The number of benches appears to be greater in public places: parks, plazas, near colleges, city centers of some sort. But sometimes we also stumble upon ‘lonely’ ones. They don’t have an apparent reason of being where they are located, unlike the ones in the spaces listed above. However, all of them are always useful; we need them. They do open the city and draw people to spend time outside and interact.


I grew up in an average, rather populated for its size eastern European Post-Soviet city. As teenagers, my friends and I spent a lot of time sitting on benches. We would meet after school and talk, when there was nothing better to do (or to avoid doing homework). But it was not that easy to find a bench when you needed one, they all were taken. People were sitting on benches and simply talking, waiting for a bus, taking brakes from work, waiting for dates, reading a newspapers, discussing politics, drinking beer (which is another ‘weapon’ of inclusion); old ladies were sitting on benches in front of apartment building and sharing rumors about their neighbors and so on. Many of these examples more or less apply to different cities in US that I have visited. A simple bench is an essential element of a city.


Public seating is becoming very discriminative, exclusive, insulting to the user sometimes. It is designed to be uncomfortable on purpose. However, this doesn’t always stop the people from using the seating spaces in the way they want to; it just requires a little creativity sometimes. It would not be too bad if there were more places to sit on the streets and we spend more time outside with or without an apparent reason of being there.


The Inclusionary Amenity, Snow






Snow, natures innocuous blanket, has the propensity to be an inclusionary amenity. It has the capacity to draw crowds to areas of the city that may not be the sight of prolonged occupation and interaction. Inherent to the idea of 'no loitering,' is the common understanding that certain areas of a city have a reasonable time limit for people to exist in them. In the instance of a cross walk, it is acceptable to be standing in this spot momentarily on your way to the other side of the street. Any longer and such behavior might elicit the question of "why?" That question disappears when the setting is changed to a park or bus stop where it is common to see such behavior. Conversely snow takes the familiar city scape, transforms and invites you to mark and engage with it.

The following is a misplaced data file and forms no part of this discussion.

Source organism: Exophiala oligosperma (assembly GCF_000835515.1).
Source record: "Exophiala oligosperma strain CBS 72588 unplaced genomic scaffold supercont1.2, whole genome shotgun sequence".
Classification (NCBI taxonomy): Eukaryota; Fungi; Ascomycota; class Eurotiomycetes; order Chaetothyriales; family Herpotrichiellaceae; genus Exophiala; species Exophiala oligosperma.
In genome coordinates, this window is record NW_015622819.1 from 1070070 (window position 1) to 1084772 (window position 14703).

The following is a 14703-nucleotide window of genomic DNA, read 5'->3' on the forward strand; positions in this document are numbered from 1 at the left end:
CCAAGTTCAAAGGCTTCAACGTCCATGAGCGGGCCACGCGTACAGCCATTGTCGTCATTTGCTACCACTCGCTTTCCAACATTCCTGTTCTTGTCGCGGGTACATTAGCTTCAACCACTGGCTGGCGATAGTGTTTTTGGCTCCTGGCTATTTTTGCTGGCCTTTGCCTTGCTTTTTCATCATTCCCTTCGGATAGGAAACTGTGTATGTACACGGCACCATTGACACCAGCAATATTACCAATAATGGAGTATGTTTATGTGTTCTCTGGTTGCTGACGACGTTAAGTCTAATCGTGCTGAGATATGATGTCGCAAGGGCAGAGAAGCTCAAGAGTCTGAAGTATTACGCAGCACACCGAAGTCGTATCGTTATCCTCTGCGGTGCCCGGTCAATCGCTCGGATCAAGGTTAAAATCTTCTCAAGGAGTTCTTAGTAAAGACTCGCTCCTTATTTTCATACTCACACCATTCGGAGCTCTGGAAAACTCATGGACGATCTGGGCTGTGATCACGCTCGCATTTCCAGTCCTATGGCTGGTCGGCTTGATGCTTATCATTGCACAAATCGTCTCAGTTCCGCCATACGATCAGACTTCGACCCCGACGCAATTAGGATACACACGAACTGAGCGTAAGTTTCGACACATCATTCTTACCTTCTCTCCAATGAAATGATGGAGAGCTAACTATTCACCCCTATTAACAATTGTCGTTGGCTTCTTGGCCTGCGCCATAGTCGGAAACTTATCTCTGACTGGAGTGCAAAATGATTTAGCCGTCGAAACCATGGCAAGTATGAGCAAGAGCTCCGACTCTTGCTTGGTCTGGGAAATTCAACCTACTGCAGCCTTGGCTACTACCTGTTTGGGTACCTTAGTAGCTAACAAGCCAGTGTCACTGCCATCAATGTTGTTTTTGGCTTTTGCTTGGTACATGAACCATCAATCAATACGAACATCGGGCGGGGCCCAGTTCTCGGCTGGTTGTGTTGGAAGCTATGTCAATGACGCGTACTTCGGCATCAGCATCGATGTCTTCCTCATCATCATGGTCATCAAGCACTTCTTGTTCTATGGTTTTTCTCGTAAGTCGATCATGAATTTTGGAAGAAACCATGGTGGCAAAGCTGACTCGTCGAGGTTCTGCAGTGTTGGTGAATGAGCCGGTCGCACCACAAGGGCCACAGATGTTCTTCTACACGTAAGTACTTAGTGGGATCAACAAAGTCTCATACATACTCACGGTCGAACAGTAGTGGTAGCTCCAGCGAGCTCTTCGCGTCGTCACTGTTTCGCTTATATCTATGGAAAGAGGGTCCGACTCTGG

The temporal quality of it makes it the most permissible form of graffiti one can think of because it will eventually melt away and nourish the immediate environment. It is your building block do with it or upon it as you please. That is the beauty of snow, it can be compressed and sculpted, moved with relative ease and impacts our physical environment in ways that rain can only dream of.

The aspect of snow that earns it a spot in the arsenal of inclusion is the fact that it functions on many levels. One could argue that the most measurable impact is snow as a commodity, which sustains the ski industry. There are actually machines that create snow and spew it forth in an effort to stimulate business. However skiing is exclusionary because it requires so many resources equipment and is expensive in much the same way that a hockey rink is exclusionary. It affects the economy of commerce in a city as workers are delayed in such weather conditions and the city spends money to clear the way for a productive work day. Urban environments are void of these mountains and conditions so it is an inclusionary subject on the micro scale of open city interactions.

The snow day is a perfect example of this and very appropriate to the Baltimore area where they are infrequent but loosely defined as a mere few inches. The snow angel, snow fort, and snowball fight are among some of the inclusionary activities that are unique to these days off and I have participated first hand in sledding down the hill in the Commons. Sledding is of particular interest to me because it is taking an otherwise site specific area and turning it into the spectacle of that environment, whether it is the hill in the park or the uncleared road that is seldom used. They become active spaces that are in accordance with Lefebreves anthropological foundation. Interactions in snow are 'unpredictable' and arguably satisfy our human anthropological needs in every sense. People love to create, destroy and experiment with snow as a material. What better way to feed this human tendency than to create a menacing snowman and destroy it ( one of my own personal favorite snow day past times ). You can even taste snow although I do not recommend it in cities where car exhaust and any other number of environmental pollutants are contaminating its pure composite.